Now Vera, Joe, Rich and myself have been burned like this more than once before.  For the Blond Ambition and Confession tours, we had purchased similar tickets, and both times we all left the show unsatisfied and somewhat pissed off.  At the time, and still even today, I cannot believe that they even sell tickets in such places.  On both of those occasions we heard the show, but most of what we saw was the back of Madonna's legs...and believe me, we all paid well over $100 bucks for those seats.

To me, that's pretty disgusting.  From those angles, even the monitors cannot be seen, so you're really only paying for the privilege of simply hearing the show, not seeing it.  I know that Madonna is not the only one that sells such tickets, and it's probably not even her own decision, but that of the promoters, but this is an absolute scam and oozes pure greed.

Determined not to be fooled again into buying such seats, we abstained and searched for better seats, ones from which you could actually see the show, through StubHub, which brings me to my next rant...

StubHub and ticket scams

Historically, tickets to in-demand concerts, shows and sporting events have always been difficult to obtain, and there has always been an element of cheating when it comes to the purchase of such tickets.  Ticket scalping has always been illegal, yet it has always gone on seemingly without any attempt to prevent it, and nowadays it seems that the practice is being not only allowed to happen, but encouraged via ticket selling websites such as the popular StubHub.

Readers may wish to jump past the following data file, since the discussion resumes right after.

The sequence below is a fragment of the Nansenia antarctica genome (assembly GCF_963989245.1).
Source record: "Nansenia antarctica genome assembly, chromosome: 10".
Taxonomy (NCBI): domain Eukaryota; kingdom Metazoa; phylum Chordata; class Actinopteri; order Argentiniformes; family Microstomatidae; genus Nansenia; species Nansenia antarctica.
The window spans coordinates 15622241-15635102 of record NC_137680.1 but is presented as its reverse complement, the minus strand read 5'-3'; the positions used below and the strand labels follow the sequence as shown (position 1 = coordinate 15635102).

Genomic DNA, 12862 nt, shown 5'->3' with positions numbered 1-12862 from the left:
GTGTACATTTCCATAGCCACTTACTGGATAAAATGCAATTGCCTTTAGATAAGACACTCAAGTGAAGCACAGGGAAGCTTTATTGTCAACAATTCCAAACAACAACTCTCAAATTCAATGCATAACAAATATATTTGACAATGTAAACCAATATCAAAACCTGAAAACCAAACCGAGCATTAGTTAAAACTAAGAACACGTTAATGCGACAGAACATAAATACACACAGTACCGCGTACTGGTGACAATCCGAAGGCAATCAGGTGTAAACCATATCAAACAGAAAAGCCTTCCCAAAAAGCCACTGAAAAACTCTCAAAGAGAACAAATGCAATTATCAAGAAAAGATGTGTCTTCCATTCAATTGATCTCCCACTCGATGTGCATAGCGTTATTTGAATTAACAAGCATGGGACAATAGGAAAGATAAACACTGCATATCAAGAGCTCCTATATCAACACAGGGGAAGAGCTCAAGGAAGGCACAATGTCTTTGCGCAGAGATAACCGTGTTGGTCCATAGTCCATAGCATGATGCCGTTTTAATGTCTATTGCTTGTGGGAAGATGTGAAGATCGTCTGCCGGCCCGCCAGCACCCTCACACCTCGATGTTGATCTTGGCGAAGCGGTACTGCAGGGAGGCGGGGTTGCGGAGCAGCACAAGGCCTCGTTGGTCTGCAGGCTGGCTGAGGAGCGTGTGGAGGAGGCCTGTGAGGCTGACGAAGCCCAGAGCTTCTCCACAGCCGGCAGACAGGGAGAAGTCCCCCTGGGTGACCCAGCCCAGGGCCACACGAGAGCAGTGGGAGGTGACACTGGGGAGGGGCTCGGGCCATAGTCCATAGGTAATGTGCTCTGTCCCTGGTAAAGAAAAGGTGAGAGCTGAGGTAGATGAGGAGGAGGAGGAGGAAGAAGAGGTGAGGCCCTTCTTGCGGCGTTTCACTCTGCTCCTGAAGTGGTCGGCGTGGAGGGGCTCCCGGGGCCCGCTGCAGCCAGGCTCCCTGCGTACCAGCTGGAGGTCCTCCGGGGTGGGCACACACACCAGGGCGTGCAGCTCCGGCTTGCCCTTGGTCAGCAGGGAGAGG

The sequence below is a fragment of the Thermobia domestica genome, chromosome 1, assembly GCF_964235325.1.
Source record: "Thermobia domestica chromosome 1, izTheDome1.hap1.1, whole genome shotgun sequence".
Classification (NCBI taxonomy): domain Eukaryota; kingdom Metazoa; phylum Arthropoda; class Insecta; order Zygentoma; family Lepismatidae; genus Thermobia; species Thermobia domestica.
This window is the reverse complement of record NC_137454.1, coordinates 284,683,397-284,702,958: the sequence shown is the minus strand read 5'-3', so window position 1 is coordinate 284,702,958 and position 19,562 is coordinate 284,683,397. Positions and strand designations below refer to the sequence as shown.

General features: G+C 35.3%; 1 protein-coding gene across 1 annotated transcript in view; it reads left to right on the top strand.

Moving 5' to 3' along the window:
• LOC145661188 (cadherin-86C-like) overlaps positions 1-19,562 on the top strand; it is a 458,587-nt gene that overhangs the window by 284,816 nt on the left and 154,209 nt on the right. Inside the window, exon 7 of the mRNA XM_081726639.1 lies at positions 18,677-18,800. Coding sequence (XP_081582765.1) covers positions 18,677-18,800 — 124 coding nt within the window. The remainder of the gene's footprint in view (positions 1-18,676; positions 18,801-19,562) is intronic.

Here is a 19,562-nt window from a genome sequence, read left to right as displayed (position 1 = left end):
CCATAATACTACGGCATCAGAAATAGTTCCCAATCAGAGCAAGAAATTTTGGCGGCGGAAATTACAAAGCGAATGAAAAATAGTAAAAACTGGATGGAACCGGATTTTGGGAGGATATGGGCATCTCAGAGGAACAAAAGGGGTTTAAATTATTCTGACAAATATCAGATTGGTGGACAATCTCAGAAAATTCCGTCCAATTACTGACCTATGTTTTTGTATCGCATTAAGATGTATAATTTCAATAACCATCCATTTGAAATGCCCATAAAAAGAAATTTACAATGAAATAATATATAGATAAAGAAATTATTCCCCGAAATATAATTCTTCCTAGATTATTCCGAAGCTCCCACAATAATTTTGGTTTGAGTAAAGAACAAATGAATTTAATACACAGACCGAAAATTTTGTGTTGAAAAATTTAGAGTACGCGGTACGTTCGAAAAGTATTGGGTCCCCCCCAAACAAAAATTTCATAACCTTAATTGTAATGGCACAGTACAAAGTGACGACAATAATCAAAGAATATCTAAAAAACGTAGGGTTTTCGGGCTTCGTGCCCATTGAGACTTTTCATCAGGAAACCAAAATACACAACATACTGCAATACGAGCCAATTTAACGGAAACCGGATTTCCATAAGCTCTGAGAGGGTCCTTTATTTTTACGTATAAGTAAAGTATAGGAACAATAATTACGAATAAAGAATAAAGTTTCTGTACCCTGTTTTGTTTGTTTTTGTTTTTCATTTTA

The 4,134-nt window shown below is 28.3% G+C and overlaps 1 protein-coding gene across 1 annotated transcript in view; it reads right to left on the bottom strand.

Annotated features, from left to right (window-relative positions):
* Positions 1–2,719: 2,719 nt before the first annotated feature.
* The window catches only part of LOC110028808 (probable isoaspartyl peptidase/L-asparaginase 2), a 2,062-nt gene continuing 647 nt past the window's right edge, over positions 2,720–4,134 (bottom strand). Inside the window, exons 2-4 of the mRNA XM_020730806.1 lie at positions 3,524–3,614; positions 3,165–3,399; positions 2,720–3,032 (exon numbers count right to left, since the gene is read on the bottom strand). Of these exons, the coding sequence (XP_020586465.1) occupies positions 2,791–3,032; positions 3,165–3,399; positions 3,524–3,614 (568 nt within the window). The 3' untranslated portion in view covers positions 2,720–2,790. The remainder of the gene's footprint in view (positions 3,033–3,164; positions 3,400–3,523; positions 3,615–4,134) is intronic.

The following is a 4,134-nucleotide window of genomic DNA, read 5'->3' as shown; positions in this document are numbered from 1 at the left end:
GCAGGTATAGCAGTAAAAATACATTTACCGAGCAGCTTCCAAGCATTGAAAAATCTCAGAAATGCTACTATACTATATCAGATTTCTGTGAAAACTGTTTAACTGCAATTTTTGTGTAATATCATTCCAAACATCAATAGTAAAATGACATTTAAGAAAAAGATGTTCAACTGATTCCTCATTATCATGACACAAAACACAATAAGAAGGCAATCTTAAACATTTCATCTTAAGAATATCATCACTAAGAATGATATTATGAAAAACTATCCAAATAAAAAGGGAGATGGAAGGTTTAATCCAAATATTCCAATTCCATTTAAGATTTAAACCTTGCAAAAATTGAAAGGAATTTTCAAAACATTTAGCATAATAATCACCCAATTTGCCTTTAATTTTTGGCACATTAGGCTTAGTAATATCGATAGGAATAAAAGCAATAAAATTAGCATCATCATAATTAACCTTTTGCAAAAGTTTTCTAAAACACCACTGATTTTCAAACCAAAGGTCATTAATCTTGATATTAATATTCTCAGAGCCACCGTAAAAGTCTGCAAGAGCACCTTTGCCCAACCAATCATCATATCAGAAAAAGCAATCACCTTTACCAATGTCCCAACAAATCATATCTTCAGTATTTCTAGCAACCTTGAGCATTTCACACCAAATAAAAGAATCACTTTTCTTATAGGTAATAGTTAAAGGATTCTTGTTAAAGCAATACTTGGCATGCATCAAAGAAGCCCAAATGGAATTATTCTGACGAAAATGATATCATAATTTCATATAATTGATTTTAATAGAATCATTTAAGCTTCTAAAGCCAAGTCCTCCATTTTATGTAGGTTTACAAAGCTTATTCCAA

One has to wonder about the sellers of tickets on StubHub and other ticket selling sites.  The premise of those sites is for people to be allowed to sell tickets for shows that they've purchased tickets for, yet are unable to go, which to me is absolutely fine. Yet I've borne witness to the almost immediate listings of tickets on the site whilst simultaneously trying to purchase seats through original sellers like Ticketmaster and LiveNation.

You have to question how do these people get such quick access to tickets, especially when they're immediately putting them back up for resale at much higher prices on StubHub and other sites.  Within an hour of the Halloween Grace Jones show tickets sale, $62 seats were going for more than $600.

Something's definitely not right here, and to me it's pretty disgusting that such bold ticket scalping is allowed to flourish unchecked as everyday fans are left paying even more exorbitant prices to see their favorite artists perform.  You have to wonder how these people get access to tickets.  I have no idea what the solution might be, and I know that there are much more pressing things for politicians out there to worry about, but c'mon, this is ridiculous!

Feel free to leave a comment if you agree or disagree with any of these issues, or have experienced any of these same frustrations about going to see an event live, and stay tuned for more from my week from hell coming shortly...    

Love and Pride


  1. I have to agree with your assessment of the ticketing practices these days. I have been a huge music fan all my life, and I have seen over 300 concerts in my lifetime starting at the age of 8 when my parents took me to my first. It has gotten to the point where I have just stopped going altogether! It is just entirely too expensive, and you even pay a fortune for the worst seats in the house! As much as I love music, NO ARTIST is worth $300 per ticket!

  2. I recall Liberace, Jones, Englebert and more that were not so draining on the pocketbook. Too bad you have to pay that, since I sure would not!